Exhaustively documented, and in some ways just exhausting, though at the same time exhilarating, Brad Gregory’s The Unintended Reformation is a towering achievement. It synthesizes centuries of history and multiple avenues of thought to analyze how we arrived at certain negative aspects of modernity. Gregory’s claim is that we got here as the result of the unintended consequences of choices made in response to “major, perceived human problems.” Those choices were, initially, the Reformation’s religious choices, which ran counter to the entire worldview of medieval Christianity. But the Reformation did not solve the problems—it made them worse, in a declining spiral, accelerated and exacerbated by subsequent secularization, itself partially the result of the Reformation. The result is a world in which the ability of humans to find meaning in their lives has been crippled, rather than enhanced. We would, implicitly, be better off with something more like the High Medieval synthesis destroyed by Martin Luther.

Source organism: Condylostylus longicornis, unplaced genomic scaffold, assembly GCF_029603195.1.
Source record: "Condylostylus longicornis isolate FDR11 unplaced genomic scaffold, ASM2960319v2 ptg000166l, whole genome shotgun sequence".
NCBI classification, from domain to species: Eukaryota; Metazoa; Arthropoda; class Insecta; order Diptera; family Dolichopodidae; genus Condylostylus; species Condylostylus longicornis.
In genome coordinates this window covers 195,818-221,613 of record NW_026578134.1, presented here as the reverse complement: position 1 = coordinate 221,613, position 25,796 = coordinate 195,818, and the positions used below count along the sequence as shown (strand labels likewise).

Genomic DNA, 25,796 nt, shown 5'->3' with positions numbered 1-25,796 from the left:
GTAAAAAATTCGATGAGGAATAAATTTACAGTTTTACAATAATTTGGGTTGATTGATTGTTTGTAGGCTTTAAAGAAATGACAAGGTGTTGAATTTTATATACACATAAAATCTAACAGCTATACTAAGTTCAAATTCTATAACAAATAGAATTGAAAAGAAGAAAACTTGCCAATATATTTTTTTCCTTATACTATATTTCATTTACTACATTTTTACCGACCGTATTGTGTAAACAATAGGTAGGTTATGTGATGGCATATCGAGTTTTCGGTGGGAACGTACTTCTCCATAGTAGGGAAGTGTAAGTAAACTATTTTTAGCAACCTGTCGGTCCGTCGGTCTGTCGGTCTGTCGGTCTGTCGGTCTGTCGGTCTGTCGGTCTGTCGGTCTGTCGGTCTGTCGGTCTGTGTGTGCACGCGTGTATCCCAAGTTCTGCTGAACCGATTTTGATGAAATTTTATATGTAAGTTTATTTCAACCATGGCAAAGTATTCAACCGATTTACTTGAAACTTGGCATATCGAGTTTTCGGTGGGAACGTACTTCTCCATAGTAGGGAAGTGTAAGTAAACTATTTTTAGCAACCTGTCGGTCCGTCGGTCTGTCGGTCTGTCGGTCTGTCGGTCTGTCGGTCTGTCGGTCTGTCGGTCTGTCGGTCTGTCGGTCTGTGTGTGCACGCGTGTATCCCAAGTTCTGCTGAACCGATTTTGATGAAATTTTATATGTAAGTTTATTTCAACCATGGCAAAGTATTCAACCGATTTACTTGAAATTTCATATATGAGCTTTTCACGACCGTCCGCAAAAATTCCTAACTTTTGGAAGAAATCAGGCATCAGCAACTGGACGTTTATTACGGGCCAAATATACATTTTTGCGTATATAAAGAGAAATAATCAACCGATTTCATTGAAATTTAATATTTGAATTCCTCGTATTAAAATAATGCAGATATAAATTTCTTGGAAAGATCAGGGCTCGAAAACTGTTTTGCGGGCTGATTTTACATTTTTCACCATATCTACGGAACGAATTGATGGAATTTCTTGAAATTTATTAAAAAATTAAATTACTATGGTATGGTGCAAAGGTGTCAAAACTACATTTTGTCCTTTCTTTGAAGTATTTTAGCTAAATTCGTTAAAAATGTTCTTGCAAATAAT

Ross Douthat has a job that is, I would guess, either enviable or unpleasant, depending on the day—that of being the only regular conservative contributor to the New York Times. A frequent focus of Douthat’s is that most counter-cultural of doctrines, orthodox Roman Catholicism. If you want to suffer, you need only visit the comments section in the Times for any Douthat column, especially one on Catholicism. Exposing yourself to the firehose of bile and stupidity there will show you what Purgatory will be like, although perhaps Purgatory will be an improvement. Undaunted, Douthat now offers a full-length book on the changes being brought about by Pope Francis.